On Monday 18 February 2019, the Commons Digital, Culture, Media and Sport (DCMS) Committee published its long awaited final report on Disinformation and ‘fake news’. The report covered an enquiry that spanned 18 months, oral evidence from 73 witnesses including The Open University, over 4350 questions and a final ‘International Grand Committee’ meeting in November 2018. Its main recommendations focus on the ‘urgent need to establish independent regulation’ of social media and technology companies, such as a compulsory ‘code of ethics’, as well as an overhaul of current electoral law. These are bold suggestions, designed to enable the government to tackle such weighty issues as electoral fraud, the abuse of user data and the spread of disinformation false news.
Still a need for digital literacy
The focus of the enquiry has evolved considerably since it was first set up, and the final report (building as it does on the Committee’s interim report released last autumn), is predominantly focused on issues around electoral malpractice and data mismanagement rather than the more narrow concept of ‘fake news’ with which it began. Despite this, one of the key recommendations still concerns the need for digital literacy education. Given the wider context of the new report, ideas of what count as digital literacy are themselves becoming broader, and now include issues such as understanding what data is generated when people communicate via social media, what happens to this data, as well as the provenance and purpose of political adverts.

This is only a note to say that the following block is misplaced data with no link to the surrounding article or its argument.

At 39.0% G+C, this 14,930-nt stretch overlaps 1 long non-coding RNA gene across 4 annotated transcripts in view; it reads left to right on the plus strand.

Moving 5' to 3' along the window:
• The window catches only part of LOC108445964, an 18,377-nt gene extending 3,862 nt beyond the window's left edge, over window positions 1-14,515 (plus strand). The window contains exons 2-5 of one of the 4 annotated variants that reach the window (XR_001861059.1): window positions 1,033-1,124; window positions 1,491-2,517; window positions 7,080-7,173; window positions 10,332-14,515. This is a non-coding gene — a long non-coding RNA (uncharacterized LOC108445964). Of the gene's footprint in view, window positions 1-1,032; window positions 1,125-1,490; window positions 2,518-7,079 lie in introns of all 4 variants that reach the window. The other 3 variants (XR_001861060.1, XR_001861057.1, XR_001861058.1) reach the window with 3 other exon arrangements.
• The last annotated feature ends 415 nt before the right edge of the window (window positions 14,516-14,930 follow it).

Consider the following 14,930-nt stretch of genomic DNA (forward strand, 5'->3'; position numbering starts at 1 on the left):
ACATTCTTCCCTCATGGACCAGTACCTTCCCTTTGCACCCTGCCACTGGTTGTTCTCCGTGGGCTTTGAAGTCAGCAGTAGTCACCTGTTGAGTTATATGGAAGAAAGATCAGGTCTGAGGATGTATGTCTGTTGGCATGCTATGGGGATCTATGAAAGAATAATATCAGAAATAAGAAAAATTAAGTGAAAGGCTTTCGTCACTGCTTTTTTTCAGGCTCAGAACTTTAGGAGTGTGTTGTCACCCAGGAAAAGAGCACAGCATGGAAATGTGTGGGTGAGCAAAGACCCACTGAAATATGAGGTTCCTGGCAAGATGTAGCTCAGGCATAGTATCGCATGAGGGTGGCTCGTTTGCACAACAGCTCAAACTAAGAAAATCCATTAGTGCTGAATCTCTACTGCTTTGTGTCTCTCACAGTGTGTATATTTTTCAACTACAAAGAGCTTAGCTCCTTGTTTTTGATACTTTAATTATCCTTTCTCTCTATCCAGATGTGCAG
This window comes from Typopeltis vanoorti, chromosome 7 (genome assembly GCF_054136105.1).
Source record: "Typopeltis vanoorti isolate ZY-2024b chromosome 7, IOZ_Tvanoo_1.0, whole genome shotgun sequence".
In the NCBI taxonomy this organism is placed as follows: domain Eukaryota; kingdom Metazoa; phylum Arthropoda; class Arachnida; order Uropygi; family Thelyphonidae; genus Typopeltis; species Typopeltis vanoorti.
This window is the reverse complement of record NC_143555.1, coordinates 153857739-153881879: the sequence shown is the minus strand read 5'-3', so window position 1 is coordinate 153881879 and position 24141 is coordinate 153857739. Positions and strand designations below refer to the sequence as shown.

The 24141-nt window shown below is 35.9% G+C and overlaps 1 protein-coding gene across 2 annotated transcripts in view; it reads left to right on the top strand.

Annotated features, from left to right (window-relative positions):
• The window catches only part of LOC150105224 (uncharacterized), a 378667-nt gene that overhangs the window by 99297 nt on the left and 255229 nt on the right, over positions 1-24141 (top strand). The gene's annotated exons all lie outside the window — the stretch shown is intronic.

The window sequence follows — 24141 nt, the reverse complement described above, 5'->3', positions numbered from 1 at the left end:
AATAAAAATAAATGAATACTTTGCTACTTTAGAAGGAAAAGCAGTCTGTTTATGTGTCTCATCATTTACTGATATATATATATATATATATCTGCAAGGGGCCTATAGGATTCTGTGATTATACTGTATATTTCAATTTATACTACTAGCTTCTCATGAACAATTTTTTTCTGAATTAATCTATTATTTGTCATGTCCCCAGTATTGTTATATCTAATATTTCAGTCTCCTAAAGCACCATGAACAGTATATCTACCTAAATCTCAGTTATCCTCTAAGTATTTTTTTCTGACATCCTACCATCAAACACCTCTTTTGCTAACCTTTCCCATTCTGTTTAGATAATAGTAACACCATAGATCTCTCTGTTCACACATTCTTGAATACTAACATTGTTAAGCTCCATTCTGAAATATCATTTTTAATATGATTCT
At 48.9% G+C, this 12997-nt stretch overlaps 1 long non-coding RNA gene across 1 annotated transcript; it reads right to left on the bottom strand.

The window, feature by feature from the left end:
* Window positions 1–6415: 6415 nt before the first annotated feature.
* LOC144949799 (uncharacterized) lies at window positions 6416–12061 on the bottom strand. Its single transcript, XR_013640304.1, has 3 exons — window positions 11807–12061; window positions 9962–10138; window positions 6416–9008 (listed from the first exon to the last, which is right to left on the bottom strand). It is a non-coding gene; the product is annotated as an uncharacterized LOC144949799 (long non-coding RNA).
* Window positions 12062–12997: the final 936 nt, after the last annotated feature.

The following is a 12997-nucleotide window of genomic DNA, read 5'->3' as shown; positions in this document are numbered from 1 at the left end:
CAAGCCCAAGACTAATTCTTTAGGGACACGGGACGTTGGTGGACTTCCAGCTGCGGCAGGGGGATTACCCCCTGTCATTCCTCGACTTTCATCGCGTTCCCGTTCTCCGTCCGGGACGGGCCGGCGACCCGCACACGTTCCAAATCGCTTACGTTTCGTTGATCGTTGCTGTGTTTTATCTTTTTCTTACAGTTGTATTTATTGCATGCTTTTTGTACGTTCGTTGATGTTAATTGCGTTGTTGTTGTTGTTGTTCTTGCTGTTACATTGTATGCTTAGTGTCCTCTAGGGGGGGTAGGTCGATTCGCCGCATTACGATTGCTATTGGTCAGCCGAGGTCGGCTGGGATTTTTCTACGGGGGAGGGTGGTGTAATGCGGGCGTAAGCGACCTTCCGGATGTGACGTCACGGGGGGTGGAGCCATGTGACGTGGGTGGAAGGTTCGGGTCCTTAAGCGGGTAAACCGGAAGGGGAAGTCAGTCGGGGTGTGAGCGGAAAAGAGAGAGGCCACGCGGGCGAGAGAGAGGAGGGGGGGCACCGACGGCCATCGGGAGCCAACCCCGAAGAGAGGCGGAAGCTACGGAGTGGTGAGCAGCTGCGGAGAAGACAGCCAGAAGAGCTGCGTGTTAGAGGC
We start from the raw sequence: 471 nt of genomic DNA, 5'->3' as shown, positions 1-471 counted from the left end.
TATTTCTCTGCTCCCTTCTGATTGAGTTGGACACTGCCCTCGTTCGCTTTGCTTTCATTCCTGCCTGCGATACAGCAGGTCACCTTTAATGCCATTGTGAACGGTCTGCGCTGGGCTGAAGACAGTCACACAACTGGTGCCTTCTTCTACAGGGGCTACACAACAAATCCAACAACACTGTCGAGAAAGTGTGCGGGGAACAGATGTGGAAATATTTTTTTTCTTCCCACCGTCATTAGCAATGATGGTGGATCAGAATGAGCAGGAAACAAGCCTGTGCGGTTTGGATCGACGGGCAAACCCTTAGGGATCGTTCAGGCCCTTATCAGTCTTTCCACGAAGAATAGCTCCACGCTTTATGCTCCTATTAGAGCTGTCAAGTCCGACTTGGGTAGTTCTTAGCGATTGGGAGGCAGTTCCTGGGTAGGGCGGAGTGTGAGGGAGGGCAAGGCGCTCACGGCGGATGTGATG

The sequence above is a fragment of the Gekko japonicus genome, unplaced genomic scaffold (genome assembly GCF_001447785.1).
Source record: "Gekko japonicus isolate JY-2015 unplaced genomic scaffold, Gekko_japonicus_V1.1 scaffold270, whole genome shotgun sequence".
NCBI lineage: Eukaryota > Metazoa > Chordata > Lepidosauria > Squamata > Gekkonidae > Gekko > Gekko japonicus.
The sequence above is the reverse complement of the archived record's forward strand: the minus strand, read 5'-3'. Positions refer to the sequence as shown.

Creating an environment with friction
One notable feature of the report is the way it challenges social media companies’ aim to achieve ‘a frictionless experience’ for their users, and argues for the need to introduce friction back ‘into the system’, by which they mean ‘there should be obstacles put in their place to make the process of posting or sharing more thoughtful or slower’. The Committee cites the Center for Humane Technology’s suggestions for creating friction, including ‘the ability to share a post or a comment, only if the sharer writes about the post; the option to share a post only when it has been read in its entirety; and a way of monitoring what is about to be sent, before it is sent’. These are undoubtedly useful suggestions that can enable users to change their behaviour, whilst challenging the potentially dangerous assumptions underlying social media companies’ policies and strategies.
Why do we share fake news?